Saturday, September 6, 2014

Philosophy links, Sept. 6

The photo is of Elizabeth Anscombe speaking on the occasion of her receipt of an honorary degree at the University of Navarra.

'The Anscombe Forum is an annual event designed to explore the work of G.E.M. Anscombe in particular and Catholic thought in general.' (via LGH)

Richard Marshall interviews Joseph Raz.

Huenemanniac on Collingwood

The online journal Diametros hosts a collection of articles on the radical enlightenment. It includes a paper by Jonathan Israel.

Jane O'Grady's Guardian obits of several English philosophers (Geach, Goldie, Quinton, etc.).

Jonathan Glover's site is a real joy. I especially like the part called 'Travesties and Encounters', with anecdotes about Oakeshott, Waugh, and this bit about Bomber Harris and Rev. John Collins:
John Collins invited the Minister of Aircraft Production, Sir Stafford Cripps [grandfather of philosopher Kwame Anthony Appiah], to give a talk on the subject "Is God My co-pilot?". Cripps argued that officers should only send men on bombing raids which they thought were morally as well as militarily justified. Sir Arthur Harris replied by arranging a lecture on "The Ethics of Bombing". This was given by T.D. ("Harry") Weldon. a Fellow in Philosophy at Magdalen College, Oxford. ... He was Personal Staff Officer to Sir Arthur Harris in Bomber Command and drafted the communications Harris sent to the Cabinet and the Air Ministry. Predictably, his talk was rather different from that given by Cripps. When Weldon had finished, Collins asked whether Weldon had not taken his subject to be "The Bombing of Ethics"?
On Vimeo, Robert Pippin on 'Critical Theory as Political Philosophy? Reflections on Honneth and Hegelianism'.

Here are four of my favourite replies to The Edge's question, 'What scientific idea is ready for retirement?'
Martin Rees: We'll Never Hit Barriers To Scientific Understanding.
Donald G. Hoffman: Truer Perceptions Are Fitter Perceptions.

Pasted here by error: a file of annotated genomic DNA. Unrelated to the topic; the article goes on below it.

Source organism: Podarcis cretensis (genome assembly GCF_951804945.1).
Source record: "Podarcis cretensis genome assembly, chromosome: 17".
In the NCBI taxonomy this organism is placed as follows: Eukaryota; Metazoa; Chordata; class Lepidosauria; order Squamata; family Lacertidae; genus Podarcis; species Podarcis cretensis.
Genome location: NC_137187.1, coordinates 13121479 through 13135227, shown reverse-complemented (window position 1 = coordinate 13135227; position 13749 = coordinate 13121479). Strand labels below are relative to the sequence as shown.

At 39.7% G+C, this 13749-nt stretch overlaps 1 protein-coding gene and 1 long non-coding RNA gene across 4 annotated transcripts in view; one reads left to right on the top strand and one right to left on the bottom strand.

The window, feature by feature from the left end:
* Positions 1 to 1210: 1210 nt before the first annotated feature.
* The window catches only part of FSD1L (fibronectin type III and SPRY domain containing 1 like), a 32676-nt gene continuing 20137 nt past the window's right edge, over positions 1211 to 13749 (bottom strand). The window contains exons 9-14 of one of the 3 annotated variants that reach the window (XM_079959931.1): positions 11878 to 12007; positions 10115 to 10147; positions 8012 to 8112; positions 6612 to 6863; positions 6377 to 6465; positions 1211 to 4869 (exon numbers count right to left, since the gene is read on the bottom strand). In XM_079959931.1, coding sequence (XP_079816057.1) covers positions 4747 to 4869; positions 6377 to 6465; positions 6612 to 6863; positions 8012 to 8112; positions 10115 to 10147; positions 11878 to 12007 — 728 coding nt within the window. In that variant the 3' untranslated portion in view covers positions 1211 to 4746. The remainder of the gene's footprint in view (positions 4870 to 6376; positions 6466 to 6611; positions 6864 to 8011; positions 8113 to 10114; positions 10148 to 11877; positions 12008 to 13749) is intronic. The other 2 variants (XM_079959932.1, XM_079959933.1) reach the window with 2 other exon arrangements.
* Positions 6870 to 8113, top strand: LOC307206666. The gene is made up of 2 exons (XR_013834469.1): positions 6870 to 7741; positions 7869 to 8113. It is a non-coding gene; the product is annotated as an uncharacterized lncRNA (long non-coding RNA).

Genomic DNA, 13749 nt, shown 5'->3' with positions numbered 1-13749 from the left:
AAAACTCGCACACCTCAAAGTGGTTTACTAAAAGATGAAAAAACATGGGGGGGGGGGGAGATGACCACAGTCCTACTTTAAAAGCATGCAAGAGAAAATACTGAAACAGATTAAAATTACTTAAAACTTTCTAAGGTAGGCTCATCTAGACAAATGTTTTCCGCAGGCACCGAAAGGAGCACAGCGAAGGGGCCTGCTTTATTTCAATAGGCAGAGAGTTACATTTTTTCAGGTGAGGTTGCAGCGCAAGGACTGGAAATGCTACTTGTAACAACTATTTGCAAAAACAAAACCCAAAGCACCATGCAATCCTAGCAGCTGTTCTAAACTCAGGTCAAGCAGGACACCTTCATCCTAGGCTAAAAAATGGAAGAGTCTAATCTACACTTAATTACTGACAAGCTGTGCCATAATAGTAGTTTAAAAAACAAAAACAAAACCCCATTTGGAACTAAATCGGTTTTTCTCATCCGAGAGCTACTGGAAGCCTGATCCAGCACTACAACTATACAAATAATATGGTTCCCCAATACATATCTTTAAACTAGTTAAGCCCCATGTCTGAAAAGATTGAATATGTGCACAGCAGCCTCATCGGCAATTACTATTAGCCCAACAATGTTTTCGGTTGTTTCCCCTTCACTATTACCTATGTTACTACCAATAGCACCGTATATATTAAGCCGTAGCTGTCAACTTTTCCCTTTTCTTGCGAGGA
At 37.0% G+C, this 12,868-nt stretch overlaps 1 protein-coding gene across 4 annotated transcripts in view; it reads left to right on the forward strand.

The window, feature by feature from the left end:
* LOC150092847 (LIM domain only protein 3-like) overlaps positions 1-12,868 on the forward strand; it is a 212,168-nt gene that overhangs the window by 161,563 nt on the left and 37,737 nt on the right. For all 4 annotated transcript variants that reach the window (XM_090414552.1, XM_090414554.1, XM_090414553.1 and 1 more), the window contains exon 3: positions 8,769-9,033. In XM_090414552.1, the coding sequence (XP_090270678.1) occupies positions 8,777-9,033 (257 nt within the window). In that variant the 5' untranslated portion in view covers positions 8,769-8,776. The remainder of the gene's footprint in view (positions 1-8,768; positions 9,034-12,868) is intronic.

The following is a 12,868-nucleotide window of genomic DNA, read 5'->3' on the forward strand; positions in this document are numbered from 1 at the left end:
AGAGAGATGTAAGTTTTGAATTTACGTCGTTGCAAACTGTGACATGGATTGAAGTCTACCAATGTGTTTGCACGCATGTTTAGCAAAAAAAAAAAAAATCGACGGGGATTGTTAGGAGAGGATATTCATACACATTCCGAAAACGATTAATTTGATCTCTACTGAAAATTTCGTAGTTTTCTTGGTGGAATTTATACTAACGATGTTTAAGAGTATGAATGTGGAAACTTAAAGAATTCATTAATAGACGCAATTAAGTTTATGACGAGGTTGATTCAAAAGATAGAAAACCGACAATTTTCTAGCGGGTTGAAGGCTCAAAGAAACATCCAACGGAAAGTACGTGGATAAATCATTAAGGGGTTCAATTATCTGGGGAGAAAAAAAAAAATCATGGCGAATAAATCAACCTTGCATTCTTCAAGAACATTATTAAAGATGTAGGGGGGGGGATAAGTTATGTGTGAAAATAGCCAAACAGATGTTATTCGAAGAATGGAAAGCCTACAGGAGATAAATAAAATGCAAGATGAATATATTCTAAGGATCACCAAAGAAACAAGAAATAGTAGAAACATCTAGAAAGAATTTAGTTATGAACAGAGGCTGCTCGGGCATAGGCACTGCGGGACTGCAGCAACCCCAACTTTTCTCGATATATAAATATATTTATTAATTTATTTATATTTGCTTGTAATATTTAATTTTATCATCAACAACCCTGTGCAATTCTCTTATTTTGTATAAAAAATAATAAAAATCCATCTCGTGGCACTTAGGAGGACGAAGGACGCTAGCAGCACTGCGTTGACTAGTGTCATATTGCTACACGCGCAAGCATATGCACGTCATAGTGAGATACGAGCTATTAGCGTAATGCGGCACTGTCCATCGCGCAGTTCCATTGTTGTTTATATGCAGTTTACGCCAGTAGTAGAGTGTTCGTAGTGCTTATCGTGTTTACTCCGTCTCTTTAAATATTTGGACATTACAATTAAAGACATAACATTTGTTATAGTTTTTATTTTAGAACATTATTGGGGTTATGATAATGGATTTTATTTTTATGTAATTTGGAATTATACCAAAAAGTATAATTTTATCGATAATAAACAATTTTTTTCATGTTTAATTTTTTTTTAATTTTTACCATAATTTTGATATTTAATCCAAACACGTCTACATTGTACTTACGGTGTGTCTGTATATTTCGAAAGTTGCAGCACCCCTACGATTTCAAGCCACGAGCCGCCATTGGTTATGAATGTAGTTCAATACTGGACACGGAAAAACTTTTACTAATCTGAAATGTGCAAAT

Joel & Ian Gold: Mental Illness is Nothing But Brain Illness.
In the New York Times, Gary Greenberg reviews the Gold bros' new book:
What is in tatters for T.S.D. [Truman Show Delusion] patients is something crucial to negotiating social life, and that, according to the Golds, is the primary purpose toward which our big brains have evolved: the ability to read other people’s intentions or, as cognitive scientists put it, to have a theory of mind.

Leo Coleman on the recent English translation of Vincent Descombes' The Institutions of Meaning: a  Defense of Anthropological Holism. The same book is reviewed by Jocelyn Benoist.

Stéphane Haber reviews Descombes' Les embarras de l'identité (Identity's Difficulties). Descombes replies (beneath Haber's review).

Samuel Scheffler is interviewed about his book Death and the Afterlife:
What is not frequently noticed is that our practices of valuing and finding meaning in our lives draw upon the presumption that others will outlive us, that there will be generations of human beings continuing into the future.  One way to grasp the significance of this presumption is to imagine a scenario in which we know that humanity has no future.  How would this knowledge affect our lives in the present?
Physicist and novelist Alan Lightman on 'My Own Personal Nothingness'.

Michael Saler reviews physicist Marcelo Gleiser's book The Island of Knowledge: The Limits of Science and the Search for Meaning. John Gribbin also reviews Gleiser's book.

John Horgan interviews philosophical physicists George Ellis and Carlo Rovelli.

Massimo Pigliucci on 'the return of radical empiricism'

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